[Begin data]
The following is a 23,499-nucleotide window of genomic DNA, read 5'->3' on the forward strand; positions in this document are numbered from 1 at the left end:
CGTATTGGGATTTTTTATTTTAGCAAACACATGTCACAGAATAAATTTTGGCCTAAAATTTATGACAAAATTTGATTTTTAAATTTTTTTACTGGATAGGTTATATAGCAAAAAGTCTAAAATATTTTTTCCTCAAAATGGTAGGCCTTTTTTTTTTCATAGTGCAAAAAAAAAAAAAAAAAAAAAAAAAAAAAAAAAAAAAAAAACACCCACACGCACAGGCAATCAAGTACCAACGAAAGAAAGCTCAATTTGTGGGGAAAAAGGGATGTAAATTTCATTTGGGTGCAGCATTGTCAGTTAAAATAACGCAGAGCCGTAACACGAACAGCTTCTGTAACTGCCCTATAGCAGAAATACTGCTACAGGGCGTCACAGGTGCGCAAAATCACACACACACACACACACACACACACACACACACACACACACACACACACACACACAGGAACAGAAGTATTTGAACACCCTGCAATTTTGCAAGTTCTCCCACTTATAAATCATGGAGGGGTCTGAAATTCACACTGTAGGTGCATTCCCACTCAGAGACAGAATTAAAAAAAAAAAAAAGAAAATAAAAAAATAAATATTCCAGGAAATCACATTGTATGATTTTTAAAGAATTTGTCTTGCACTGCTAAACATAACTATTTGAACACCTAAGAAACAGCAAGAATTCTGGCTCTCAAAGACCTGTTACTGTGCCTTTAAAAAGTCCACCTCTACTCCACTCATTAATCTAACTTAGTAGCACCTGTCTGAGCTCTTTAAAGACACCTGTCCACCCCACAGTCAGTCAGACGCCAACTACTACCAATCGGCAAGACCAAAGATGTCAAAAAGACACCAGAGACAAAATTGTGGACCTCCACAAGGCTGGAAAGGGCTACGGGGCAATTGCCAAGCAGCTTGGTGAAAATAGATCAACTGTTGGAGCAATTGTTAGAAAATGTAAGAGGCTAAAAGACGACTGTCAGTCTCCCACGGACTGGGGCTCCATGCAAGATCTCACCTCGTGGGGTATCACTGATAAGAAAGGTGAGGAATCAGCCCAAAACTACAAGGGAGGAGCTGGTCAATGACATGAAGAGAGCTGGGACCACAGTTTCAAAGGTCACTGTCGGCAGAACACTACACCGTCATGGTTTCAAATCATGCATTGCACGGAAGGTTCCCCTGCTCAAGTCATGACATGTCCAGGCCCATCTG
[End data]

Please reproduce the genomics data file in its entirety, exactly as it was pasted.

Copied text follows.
The following is a 23,499-nucleotide window of genomic DNA, read 5'->3' on the forward strand; positions in this document are numbered from 1 at the left end:
CGTATTGGGATTTTTTATTTTAGCAAACACATGTCACAGAATAAATTTTGGCCTAAAATTTATGACAAAATTTGATTTTTAAATTTTTTTACTGGATAGGTTATATAGCAAAAAGTCTAAAATATTTTTTCCTCAAAATGGTAGGCCTTTTTTTTTTCATAGTGCAAAAAAAAAAAAAAAAAAAAAAAAAAAAAAAAAAAAAAAAACACCCACACGCACAGGCAATCAAGTACCAACGAAAGAAAGCTCAATTTGTGGGGAAAAAGGGATGTAAATTTCATTTGGGTGCAGCATTGTCAGTTAAAATAACGCAGAGCCGTAACACGAACAGCTTCTGTAACTGCCCTATAGCAGAAATACTGCTACAGGGCGTCACAGGTGCGCAAAATCACACACACACACACACACACACACACACACACACACACACACACACACACACACACAGGAACAGAAGTATTTGAACACCCTGCAATTTTGCAAGTTCTCCCACTTATAAATCATGGAGGGGTCTGAAATTCACACTGTAGGTGCATTCCCACTCAGAGACAGAATTAAAAAAAAAAAAAAGAAAATAAAAAAATAAATATTCCAGGAAATCACATTGTATGATTTTTAAAGAATTTGTCTTGCACTGCTAAACATAACTATTTGAACACCTAAGAAACAGCAAGAATTCTGGCTCTCAAAGACCTGTTACTGTGCCTTTAAAAAGTCCACCTCTACTCCACTCATTAATCTAACTTAGTAGCACCTGTCTGAGCTCTTTAAAGACACCTGTCCACCCCACAGTCAGTCAGACGCCAACTACTACCAATCGGCAAGACCAAAGATGTCAAAAAGACACCAGAGACAAAATTGTGGACCTCCACAAGGCTGGAAAGGGCTACGGGGCAATTGCCAAGCAGCTTGGTGAAAATAGATCAACTGTTGGAGCAATTGTTAGAAAATGTAAGAGGCTAAAAGACGACTGTCAGTCTCCCACGGACTGGGGCTCCATGCAAGATCTCACCTCGTGGGGTATCACTGATAAGAAAGGTGAGGAATCAGCCCAAAACTACAAGGGAGGAGCTGGTCAATGACATGAAGAGAGCTGGGACCACAGTTTCAAAGGTCACTGTCGGCAGAACACTACACCGTCATGGTTTCAAATCATGCATTGCACGGAAGGTTCCCCTGCTCAAGTCATGACATGTCCAGGCCCATCTG